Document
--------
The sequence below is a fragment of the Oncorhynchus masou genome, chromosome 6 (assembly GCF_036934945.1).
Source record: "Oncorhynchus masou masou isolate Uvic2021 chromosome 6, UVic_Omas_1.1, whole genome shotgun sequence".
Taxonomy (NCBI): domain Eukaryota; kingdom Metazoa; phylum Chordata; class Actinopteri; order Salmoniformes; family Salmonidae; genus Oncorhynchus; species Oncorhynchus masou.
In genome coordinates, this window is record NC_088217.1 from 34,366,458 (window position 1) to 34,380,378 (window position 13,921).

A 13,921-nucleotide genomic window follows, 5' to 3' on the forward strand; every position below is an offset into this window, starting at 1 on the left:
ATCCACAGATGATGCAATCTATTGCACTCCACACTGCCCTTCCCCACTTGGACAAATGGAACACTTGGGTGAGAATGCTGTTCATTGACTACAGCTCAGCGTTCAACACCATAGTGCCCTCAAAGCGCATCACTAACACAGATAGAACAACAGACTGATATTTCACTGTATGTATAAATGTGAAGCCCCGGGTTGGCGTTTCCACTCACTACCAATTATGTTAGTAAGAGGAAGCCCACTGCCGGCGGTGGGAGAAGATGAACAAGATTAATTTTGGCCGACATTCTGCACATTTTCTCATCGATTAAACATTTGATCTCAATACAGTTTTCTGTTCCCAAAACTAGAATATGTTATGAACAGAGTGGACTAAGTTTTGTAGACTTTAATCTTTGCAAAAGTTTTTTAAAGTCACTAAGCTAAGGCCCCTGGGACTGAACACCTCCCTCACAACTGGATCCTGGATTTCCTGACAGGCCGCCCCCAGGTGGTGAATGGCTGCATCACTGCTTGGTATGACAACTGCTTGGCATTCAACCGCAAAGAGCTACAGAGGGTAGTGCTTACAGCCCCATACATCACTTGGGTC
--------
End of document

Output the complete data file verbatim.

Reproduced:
The sequence below is a fragment of the Oncorhynchus masou genome, chromosome 6 (assembly GCF_036934945.1).
Source record: "Oncorhynchus masou masou isolate Uvic2021 chromosome 6, UVic_Omas_1.1, whole genome shotgun sequence".
Taxonomy (NCBI): domain Eukaryota; kingdom Metazoa; phylum Chordata; class Actinopteri; order Salmoniformes; family Salmonidae; genus Oncorhynchus; species Oncorhynchus masou.
In genome coordinates, this window is record NC_088217.1 from 34,366,458 (window position 1) to 34,380,378 (window position 13,921).

A 13,921-nucleotide genomic window follows, 5' to 3' on the forward strand; every position below is an offset into this window, starting at 1 on the left:
ATCCACAGATGATGCAATCTATTGCACTCCACACTGCCCTTCCCCACTTGGACAAATGGAACACTTGGGTGAGAATGCTGTTCATTGACTACAGCTCAGCGTTCAACACCATAGTGCCCTCAAAGCGCATCACTAACACAGATAGAACAACAGACTGATATTTCACTGTATGTATAAATGTGAAGCCCCGGGTTGGCGTTTCCACTCACTACCAATTATGTTAGTAAGAGGAAGCCCACTGCCGGCGGTGGGAGAAGATGAACAAGATTAATTTTGGCCGACATTCTGCACATTTTCTCATCGATTAAACATTTGATCTCAATACAGTTTTCTGTTCCCAAAACTAGAATATGTTATGAACAGAGTGGACTAAGTTTTGTAGACTTTAATCTTTGCAAAAGTTTTTTAAAGTCACTAAGCTAAGGCCCCTGGGACTGAACACCTCCCTCACAACTGGATCCTGGATTTCCTGACAGGCCGCCCCCAGGTGGTGAATGGCTGCATCACTGCTTGGTATGACAACTGCTTGGCATTCAACCGCAAAGAGCTACAGAGGGTAGTGCTTACAGCCCCATACATCACTTGGGTC